Monday, March 7, 2011

Monteverdi - Mass for 4 voices, Mass 'In Illo Tempore' - The Sixteen

 


 

 

 

 

Review:

Monteverdi seems to have compiled the 1610 collection as part of his CV for Venice and his duties as maestro di capella at St Mark’s, Venice, would presumably have included the composition of masses, but only three mass settings by him survive, of which two are included here, plus a setting of the Gloria alone. It may be, as the notes suggest, that the stricter rules laid down by the Council of Trent for settings of the mass – one note per syllable, for example – restricted the scope of polyphonicClaudio Monteverdi composition to such an extent that composers began to look elsewhere, to the motet, antiphon and vespers, for room to exercise their talents in the new stile concertato (i.e. with instruments, as opposed to the older a capella style.) Palestrina managed to combine the polyphonic mass with the new rules, though the legend attached to his Missa Papæ Marcelli – that it saved the day for polyphony when the Council of Trent considered banning it – is almost certainly not true. It is not entirely clear what Monteverdi’s purpose was in composing this work; it has even been suggested that it was an exercise in emulating the great mass settings of the previous century. Many of these settings employed the cantus firmus of a motet (or even a secular song, as in the case of the various English masses based on the Western Wind tune.) While Monteverdi does not exactly employ the cantus firmus technique, which normally assumes that the listener will recognise the underlying theme, In illo tempore is based on a little-known motet by Nicholas Gombert. Because the motet was virtually unknown, the notes suggest, the motives from it which Monteverdi employs are prominently stated at the beginning of the work.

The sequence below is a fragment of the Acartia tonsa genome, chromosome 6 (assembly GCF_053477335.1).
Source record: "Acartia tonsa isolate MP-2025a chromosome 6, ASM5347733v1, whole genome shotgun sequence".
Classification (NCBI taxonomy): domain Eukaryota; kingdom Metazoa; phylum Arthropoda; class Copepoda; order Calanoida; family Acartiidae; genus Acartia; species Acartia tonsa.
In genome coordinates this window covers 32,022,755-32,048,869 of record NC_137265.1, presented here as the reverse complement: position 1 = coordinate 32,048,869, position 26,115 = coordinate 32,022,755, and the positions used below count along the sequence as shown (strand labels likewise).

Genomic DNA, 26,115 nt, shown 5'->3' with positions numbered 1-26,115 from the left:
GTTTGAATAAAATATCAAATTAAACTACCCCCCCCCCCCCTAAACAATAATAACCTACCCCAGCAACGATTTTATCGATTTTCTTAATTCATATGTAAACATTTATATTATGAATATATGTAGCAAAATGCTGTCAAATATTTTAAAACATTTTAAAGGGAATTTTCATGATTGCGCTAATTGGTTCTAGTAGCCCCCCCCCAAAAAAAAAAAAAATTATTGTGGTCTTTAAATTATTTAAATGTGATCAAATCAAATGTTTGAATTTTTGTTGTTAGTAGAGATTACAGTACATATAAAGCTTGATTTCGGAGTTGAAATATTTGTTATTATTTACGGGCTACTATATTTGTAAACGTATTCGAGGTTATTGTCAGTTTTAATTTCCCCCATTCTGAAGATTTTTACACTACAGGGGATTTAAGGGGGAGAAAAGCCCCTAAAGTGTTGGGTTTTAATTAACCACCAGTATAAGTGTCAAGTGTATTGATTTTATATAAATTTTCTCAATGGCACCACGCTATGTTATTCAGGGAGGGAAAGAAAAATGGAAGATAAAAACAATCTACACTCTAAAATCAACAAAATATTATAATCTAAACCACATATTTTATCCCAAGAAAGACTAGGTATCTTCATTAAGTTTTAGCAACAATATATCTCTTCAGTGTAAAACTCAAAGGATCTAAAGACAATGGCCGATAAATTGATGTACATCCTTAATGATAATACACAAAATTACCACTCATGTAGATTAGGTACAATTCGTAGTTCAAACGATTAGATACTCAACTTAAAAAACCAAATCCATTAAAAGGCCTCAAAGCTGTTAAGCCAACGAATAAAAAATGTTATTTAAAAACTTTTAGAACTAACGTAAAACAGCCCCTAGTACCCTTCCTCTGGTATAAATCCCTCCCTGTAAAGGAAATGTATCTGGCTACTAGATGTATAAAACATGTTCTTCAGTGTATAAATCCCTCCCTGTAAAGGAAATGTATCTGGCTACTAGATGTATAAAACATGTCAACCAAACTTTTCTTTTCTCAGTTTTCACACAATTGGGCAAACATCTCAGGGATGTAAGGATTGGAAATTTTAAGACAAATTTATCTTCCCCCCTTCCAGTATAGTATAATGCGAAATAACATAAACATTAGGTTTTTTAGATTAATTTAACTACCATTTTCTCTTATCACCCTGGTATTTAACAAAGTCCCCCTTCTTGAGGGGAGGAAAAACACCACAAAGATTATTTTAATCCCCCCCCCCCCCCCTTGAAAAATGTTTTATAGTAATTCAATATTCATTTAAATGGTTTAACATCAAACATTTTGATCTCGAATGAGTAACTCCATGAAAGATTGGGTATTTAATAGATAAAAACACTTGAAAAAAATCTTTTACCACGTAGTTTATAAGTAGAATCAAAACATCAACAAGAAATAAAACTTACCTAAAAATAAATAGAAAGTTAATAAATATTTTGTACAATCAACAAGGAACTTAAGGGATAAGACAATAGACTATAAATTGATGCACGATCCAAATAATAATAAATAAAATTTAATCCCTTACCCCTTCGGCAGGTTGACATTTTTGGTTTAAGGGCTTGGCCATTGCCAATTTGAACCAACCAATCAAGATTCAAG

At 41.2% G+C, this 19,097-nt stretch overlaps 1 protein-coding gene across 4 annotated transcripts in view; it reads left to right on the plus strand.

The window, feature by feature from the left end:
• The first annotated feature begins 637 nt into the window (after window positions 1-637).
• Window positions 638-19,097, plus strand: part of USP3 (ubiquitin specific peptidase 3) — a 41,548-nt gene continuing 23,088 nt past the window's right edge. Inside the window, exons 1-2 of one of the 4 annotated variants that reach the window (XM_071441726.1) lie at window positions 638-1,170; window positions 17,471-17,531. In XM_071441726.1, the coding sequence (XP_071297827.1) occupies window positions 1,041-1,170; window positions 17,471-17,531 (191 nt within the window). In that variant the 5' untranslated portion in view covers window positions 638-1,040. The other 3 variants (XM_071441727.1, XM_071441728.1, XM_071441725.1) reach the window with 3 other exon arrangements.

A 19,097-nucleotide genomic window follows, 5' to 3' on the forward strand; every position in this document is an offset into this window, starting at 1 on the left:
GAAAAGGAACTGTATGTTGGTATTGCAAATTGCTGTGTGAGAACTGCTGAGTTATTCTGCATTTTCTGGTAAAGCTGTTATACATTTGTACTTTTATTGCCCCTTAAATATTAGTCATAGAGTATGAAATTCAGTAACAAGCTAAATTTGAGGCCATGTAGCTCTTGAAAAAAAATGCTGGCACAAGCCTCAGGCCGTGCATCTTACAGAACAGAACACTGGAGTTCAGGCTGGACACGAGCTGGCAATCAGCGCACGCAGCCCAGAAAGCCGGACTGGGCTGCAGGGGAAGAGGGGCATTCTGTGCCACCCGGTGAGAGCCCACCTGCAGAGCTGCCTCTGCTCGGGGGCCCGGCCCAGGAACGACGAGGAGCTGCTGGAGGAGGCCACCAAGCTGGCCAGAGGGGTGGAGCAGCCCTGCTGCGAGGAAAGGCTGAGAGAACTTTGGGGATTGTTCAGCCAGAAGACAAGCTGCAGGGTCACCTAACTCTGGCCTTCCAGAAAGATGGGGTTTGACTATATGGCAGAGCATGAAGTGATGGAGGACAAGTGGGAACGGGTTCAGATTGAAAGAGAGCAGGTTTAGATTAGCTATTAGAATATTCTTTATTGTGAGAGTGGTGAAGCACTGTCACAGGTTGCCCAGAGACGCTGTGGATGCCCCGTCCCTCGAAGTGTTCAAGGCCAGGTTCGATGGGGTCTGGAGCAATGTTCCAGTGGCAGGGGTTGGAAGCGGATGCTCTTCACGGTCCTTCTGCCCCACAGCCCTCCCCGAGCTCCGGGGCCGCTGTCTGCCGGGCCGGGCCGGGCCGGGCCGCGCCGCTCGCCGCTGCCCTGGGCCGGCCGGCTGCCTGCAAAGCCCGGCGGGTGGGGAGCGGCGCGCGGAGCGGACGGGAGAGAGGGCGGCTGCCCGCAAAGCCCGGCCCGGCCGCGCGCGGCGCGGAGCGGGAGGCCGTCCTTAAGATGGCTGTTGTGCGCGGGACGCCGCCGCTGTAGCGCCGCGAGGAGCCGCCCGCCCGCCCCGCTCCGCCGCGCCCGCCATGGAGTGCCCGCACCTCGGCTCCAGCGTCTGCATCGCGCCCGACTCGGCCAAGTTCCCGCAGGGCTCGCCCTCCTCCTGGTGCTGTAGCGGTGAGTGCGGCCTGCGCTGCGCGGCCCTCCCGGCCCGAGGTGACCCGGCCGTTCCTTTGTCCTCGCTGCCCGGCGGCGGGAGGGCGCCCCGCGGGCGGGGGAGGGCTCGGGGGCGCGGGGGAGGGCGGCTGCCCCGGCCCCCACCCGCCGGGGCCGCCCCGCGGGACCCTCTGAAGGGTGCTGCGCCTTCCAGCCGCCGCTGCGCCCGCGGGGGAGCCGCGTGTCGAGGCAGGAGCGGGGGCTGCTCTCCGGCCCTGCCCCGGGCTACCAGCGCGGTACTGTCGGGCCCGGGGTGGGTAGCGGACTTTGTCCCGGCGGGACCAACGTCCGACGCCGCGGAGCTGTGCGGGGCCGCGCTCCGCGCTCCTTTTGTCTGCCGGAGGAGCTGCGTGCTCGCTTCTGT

The music, the performances and the recording come up as fresh as paint. The presentation, too, is up to Hyperion’s usual, high, scholarly standards.

 

flac, covers

No comments:

Post a Comment

LinkWithin

Related Posts with Thumbnails
There was an error in this gadget